Wednesday, September 16, 2009

The Rubaiyat: Quatrain XV

Quatrain XV

First Edition

And those who husbanded the Golden Grain,
And those who flung it to the Winds like Rain,
Alike to no such aureate Earth are turn'd
As, buried once, Men want dug up again.

Second Edition

For those who husbanded the Golden grain,
And those who flung it to the winds like Rain,
Alike to no such aureate Earth are turn'd
As, buried once, Men want dug up again.

Fifth Edition

And those who husbanded the Golden grain,
And those who flung it to the winds like Rain,
Alike to no such aureate Earth are turn'd
As, buried once, Men want dug up again.

There seems to be only a single word changed in the 2nd edition and that was changed back to the original word by the fifth edition. FitzGerald changed the first word "And" to "For" in the 2nd edition and then changed it back to "And" in the fifth edition. Just what the change added, I haven't the slightest idea, but whatever the reason, FitzGerald seems to have thought it over and decided to stay with the original word.

And again, the number of capitalized nouns drops, this time from 8 in the first quatrain to 4 in quatrains 2 and 5.

"Aureate" means "golden colored" or "gilded." In this case, I think "golden colored" as in "golden colored Earth" seems to be more fitting than "gilded Earth."

"Husband" means "to spend or use economically, to budget, to conserve."

"Husbandry" relates to farming or careful use of resources.

The quatrain suggests that regardless of whether one uses one's resources carefully and wisely

"And those who husbanded the Golden Grain"

or whether one is a spendthrift

"And those who flung it to the Winds like Rain,"

the end result is the same.

"Alike to no such aureate Earth are turn'd
As, buried once, Men want dug up again."

There is no difference after one dies, for neither is buried in golden earth and no one would want to dug them up again. The dissolution is the grave in the same for the poor and the rich. Perhaps the grave is the only place where all are equal. I wonder whether this comes more from FitzGerald than from Khayyam, especially when one considers the oft-quoted meditation in Ecclesiastes, "All is vanity" when the Preacher asks:

"What profit hath a man of all his labour
which he taketh under the sun.
One generation passeth away, and another generation cometh:
but the earth abideth for ever."

What we did when alive makes no difference, once we are in the grave, or does it?


  1. Fred,

    I see how you could link this to Ecclesiastes. I especially see it when looking at the previous quatrain, which talks about "the Worldly Hope men set their Hearts upon". I think quatrain XV is a continuation on that line of thinking. To me, if you're putting your Worldly Hope - your worth, value, and meaning in life - on your work, ultimately you'll be disappointed. It's not that it made ( or didn't make) a difference, but that in light of eternity that difference is miniscule. I look at it from the perspective talked about in the gospel of Mark: " What good is it for a man to gain the whole world, yet forfeit his soul?" This may or may not be what the poet is trying to get across, but IN MY OPINION ONLY, that's my take on it.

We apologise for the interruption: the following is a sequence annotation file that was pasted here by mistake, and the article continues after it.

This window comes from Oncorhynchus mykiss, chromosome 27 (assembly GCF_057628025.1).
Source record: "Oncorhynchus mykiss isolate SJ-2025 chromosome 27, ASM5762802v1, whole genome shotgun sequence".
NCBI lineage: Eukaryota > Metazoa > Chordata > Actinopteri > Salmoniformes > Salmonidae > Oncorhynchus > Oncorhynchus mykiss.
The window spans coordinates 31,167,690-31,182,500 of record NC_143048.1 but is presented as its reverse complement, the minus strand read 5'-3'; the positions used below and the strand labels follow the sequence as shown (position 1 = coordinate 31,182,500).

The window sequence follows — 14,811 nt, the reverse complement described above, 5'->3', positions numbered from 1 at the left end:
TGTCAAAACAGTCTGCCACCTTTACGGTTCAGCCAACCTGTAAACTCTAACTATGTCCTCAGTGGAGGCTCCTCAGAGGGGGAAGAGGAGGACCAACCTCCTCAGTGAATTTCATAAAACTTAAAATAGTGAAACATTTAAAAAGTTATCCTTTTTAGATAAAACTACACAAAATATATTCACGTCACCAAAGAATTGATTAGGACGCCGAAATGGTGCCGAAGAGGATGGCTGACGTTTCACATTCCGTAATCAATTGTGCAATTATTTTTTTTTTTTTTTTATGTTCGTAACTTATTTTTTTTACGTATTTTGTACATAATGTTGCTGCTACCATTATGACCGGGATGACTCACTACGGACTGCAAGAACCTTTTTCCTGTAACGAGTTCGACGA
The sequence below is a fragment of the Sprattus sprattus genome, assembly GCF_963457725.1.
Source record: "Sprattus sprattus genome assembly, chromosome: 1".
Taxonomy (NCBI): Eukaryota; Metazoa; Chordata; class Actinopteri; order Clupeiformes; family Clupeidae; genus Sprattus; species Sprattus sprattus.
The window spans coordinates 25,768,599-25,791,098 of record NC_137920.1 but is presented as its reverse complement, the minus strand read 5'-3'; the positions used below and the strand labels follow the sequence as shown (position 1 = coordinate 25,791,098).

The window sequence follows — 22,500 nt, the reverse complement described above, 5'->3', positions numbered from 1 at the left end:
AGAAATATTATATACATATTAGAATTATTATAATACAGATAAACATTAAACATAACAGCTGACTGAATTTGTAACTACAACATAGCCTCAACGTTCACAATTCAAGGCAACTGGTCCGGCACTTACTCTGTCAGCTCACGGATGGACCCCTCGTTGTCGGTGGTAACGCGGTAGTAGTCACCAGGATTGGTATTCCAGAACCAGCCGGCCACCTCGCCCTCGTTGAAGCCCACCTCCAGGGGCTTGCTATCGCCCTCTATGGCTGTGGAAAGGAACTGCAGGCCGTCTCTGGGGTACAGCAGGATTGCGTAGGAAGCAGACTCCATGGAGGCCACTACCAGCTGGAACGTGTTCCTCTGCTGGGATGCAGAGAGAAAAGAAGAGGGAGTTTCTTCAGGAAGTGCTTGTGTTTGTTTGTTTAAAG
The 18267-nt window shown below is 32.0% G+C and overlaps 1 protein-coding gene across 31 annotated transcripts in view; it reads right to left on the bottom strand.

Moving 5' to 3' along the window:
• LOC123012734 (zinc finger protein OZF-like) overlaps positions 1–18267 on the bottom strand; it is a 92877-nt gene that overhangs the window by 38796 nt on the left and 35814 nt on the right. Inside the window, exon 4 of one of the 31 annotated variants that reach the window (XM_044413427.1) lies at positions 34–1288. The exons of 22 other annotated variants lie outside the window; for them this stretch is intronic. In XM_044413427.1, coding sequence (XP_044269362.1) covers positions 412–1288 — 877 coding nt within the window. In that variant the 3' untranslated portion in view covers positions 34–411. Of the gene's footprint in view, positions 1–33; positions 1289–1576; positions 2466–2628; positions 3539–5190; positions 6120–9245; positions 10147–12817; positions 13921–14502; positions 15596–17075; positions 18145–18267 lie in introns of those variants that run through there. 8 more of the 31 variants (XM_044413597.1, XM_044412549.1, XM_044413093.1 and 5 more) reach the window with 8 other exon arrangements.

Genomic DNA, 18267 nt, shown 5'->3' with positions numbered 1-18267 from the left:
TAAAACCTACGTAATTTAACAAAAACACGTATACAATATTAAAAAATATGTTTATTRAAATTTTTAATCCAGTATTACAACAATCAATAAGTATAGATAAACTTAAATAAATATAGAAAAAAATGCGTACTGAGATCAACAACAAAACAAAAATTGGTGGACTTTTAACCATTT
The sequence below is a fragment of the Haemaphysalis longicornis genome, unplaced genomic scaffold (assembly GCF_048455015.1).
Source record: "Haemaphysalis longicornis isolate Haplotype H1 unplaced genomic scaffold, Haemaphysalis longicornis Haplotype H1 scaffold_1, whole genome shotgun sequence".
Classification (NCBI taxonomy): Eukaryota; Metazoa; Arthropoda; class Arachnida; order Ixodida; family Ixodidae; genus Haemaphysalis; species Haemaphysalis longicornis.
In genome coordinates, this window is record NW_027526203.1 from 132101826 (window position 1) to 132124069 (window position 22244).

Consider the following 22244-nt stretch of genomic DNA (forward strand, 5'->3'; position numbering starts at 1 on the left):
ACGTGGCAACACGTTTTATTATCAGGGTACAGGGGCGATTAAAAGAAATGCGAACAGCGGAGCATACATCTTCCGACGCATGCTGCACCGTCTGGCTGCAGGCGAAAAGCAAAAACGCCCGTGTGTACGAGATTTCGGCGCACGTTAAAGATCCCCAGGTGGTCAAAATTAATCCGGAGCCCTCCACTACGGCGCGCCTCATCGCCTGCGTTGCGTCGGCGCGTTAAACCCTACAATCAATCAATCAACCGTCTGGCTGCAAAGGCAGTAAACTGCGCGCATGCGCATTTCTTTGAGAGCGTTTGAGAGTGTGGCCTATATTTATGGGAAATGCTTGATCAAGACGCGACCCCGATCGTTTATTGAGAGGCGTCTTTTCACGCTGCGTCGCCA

My intention wasn't to offend anyone when I quoted the Bible. You started it, Fred! ;)

  2. You are absolutely correct. It's my fault. I started it. [g]

    Offend anyone? I wouldn't worry about that. I'm not, and I don't see any indication that anyone else is either.

    At the most basic level, I think the author's theme is "Carpe Diem" or "seize the day," a very popular motif during the middle ages. Another way of expressing this would be "Eat, drink, and be merry, for tomorrow we die."

    Does the author go further than that and suggest that this refers to behavior that is focused solely on earthly concerns?

    I can see that if one ties this to the previous quatrain with its reference to "Worldly Hope,"
    then one could make the argument that one should concentrate on doing that which leads to salvation instead, and that seldom includes wealth and power.

    Does the author tell us what course of action we should follow? At present, I don't see that he has recommended anything other than "Carpe Diem," which comes up several times. That, however, does not seem to be a path that would lead to salvation.

    Of course, we have only reached Quatrain XV, and there are another sixty to go.

  3. Fred,

    Yes, I see what you mean about the "Carpe Diem" theme. I'm not quite sure how the poet wants us to understand this quatrain. I guess the entire poem needs to be read to understand this part better.
    By the way, thank you for treating me with respect when I post from a religious perspective. I'm very careful not to offend because I was once mercilessly flamed on an online SF reading group just because I asked a person if they were a Christian. ( Their post contained a religious reference, and I was simply curious.) That person was ok with my asking, but the group owner thought I was being offensive. So once bitten, twice shy.

  4. Cheryl,

    Yes, it's too early to see where the narrator is going with this theme. Will he simply stop here at "Carpe Diem" or will he take it further?

    I have had my own problems as a teacher with treating religion. In one course I received complaints that I was forcing religion on people, that I was anti-Semitic (because I ignored Judaism in a discussion of Father Zosimov, the Russian Orthodox monk, in Dostoyevsky's _Brothers Karamazov), and that I was belittling religion.